Tuesday, June 27, 2017

We're All in Danger on Transit


A month ago, two brave men were brutally murdered and another seriously injured by a knife-wielding maniac on a Portland MAX rail car. The lives of several families were instantly derailed in the span of those few minutes. The aftermath finds everyone who uses, works for, or otherwise comes into contact with transit profoundly affected in some way.

This blog has chronicled the feelings of bus operators who have been threatened or assaulted, but transit safety encompasses all Portlanders and those who visit. We expect others to adhere to commonly-accepted behavior most would say is "normal." The past decade has brought about a riding public that is increasingly withdrawn. Most of my own passengers tend to find a seat and immediately enter the technology zone which I call "plugged in and tuned out." As one who rides transit to work each day, I've joined these ranks. It's easier for me, in full uniform, to ignore what's going on around me. I don't want to be bothered, so I retreat into a Do Not Disturb zone. People ask me the strangest questions, as if I'm always on duty or have the entire transit system's schedules memorized. They get angry, often insulting, if I don't have answers to their queries. I've even gone so far as to fake incoming phone calls in hopes they'll... just... leave me alone.

This behavior I once scorned is now how I conduct myself as a passenger. This has me feeling guilty and somewhat ashamed. Had I been riding that fateful MAX line, I might not have paid any attention to the scene around me. Yet what if I had jumped up, feeling duty-bound as an operator in uniform to join those three men who tried to stop the harassment of two teenage girls? Poor behavior is something we see every day, and to a point we're expected as employees to intervene. Signs on transit vehicles implore riders to "report any suspicious activity" to transit workers. Wearing a uniform qualifies me as a bona-fide transit official. Had I been riding that fateful train, it's likely somebody would have pulled me out of my protective shell, directing my attention to the offensive rant taking place. And yes, I would have felt compelled to intervene. As a transit worker, one who tries to be protective and sympathetic toward others. Also as a son, brother, husband, father, uncle, grandfather, friend and membership in this odd affliction known as humanity. It is also likely I wouldn't be sitting here writing to you today. Instead, you might be remembering me with the other victims. Like those men who unknowingly risked their lives to help, I too wouldn't have recognized any imminent danger. Nobody could have.

We all know life is fleeting. Loved ones have been snatched from us without warning, leaving us stunned and grieving. One moment you're having a fun conversation with someone, and the next you're in shock, wondering how they could just be so suddenly... gone. Our hearts beat out a rhythm that can and does, stop without warning. Very early in life, I lost someone so special to me her death shocked me into a years-long mourning. Her laughter lifted me, her love helped nurture my soul. As years dropped away, I began to adopt her sunny outlook. Thanks to her, I try to help people smile, to laugh, and feel comfortable in my presence. I know she would have jumped up and tried to calm the aggressor in that attack last month.

Our society has allowed violence to blossom. We're politically divided to such extremes it's often too volatile to debate issues which face us all. If you don't agree with one or another rigid political platform, you can be verbally and physically abused. The days of debate, compromise and cooperation seem a dream of long ago. We're divided and argumentative to a point not seen since the American Civil War began in 1861.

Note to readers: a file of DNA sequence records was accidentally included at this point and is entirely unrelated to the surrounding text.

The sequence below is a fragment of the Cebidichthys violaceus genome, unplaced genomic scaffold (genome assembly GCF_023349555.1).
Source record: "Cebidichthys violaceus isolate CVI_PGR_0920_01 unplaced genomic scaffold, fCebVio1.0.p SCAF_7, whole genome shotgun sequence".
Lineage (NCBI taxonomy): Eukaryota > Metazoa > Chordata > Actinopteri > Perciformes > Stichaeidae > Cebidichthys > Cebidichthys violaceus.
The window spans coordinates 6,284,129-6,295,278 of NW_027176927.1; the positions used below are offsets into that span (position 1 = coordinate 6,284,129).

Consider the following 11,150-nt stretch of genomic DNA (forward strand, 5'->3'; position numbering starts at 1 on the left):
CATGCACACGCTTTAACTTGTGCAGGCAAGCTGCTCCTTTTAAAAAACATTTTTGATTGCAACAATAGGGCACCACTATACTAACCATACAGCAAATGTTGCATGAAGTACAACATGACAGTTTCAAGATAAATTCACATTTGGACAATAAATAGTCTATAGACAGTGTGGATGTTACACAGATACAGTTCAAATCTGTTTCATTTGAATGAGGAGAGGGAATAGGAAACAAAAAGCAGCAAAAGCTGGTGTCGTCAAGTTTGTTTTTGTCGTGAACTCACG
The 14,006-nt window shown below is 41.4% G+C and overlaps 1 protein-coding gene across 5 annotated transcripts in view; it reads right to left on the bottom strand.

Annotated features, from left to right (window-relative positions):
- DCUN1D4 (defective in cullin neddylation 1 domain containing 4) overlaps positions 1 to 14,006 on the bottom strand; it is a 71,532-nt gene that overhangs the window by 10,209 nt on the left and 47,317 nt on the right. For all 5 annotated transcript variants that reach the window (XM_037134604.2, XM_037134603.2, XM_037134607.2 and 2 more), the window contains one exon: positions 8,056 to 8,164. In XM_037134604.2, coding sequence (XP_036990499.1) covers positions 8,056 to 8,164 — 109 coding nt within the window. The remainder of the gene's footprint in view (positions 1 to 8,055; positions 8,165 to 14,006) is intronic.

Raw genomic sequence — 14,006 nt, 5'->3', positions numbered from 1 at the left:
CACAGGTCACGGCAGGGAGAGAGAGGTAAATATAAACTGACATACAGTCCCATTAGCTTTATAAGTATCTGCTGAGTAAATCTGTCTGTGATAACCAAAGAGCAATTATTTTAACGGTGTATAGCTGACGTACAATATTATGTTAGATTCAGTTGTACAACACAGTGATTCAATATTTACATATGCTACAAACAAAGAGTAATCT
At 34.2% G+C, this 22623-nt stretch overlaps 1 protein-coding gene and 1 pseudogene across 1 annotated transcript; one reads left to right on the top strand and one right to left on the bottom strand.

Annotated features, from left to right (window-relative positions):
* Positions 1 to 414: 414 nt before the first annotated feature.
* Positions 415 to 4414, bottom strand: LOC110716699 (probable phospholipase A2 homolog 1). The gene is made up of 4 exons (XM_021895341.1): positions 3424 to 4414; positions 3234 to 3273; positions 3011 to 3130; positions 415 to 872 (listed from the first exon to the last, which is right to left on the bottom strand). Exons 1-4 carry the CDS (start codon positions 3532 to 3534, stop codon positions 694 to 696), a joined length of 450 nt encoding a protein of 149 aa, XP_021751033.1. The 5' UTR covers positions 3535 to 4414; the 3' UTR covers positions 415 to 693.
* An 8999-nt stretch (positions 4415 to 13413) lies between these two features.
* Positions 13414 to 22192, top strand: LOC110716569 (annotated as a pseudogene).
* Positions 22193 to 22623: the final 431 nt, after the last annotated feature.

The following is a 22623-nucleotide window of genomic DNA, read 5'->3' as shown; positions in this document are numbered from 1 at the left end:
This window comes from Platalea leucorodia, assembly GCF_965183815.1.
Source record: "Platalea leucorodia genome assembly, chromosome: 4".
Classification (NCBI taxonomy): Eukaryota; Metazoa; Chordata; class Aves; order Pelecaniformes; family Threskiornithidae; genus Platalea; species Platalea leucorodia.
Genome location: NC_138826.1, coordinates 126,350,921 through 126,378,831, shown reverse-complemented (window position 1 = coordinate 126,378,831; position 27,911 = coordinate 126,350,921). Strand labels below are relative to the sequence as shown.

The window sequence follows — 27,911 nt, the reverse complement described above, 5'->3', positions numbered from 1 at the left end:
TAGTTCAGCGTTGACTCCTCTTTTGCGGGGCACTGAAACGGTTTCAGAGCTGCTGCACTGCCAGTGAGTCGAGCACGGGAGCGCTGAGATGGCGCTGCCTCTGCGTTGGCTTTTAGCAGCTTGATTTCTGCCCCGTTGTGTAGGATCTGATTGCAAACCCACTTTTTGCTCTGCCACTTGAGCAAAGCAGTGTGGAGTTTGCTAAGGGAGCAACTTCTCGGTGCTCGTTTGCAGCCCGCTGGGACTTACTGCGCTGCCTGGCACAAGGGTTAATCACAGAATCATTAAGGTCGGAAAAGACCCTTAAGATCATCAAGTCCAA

At this point in 2017, local transit workers have been assaulted, threatened or menaced 35 times. Last year, we experienced 55 such incidents, so this year's total-to-date is on target to reach 70. We're all wondering if one of us will be murdered before somebody in authority stands up and takes serious action. Simple signs on vehicles aren't enough. Mild media rebukes and sensational reports only tend to encourage violators to take their violence to new heights. Assailants don't care about penalties, because some charges can be plea-bargained. If it were up to me, an aggressive act toward any of my valuable employees would result in the harshest of penalties. Evidently, we're not valued enough for this to happen. We've seen operators punished for biological responses to threats, blamed for passenger misconduct, and generally portrayed as poorly-trained and greedy nincompoops.

Even though I'm not superhuman, I continue to perform my job as best I can. I've been highly-trained and re-certified every year. My safety record is good, and I work hard to keep everyone around me comfortable through my smooth driving and calm authority.  But we're in a state of emergency that worsens every week. It makes me shudder to write this, but I believe one of us will die before drastic measures are taken to ensure a safer ride for all.

I honor the sacrifices of those who stepped up on that MAX train last month. As transit workers, we mourn with our city and the world for the two who died so violently. As members of this community, we plead with our union, transit management and legislative bodies to heed our call to take a stand for the protection of all. As a bus operator, I pray for everyone's safety and pledge to keep doing the best job I can. It's all I know to do.



1 comment:

  1. Thank you for sharing this with us. My name is Adam and my expertise is in de-escalation. I want to help you, your fellow drivers, and our community before something horrible happens. Can we talk soon? My email is peaceprofessionals@gmail.com. I hope to hear from you soon.

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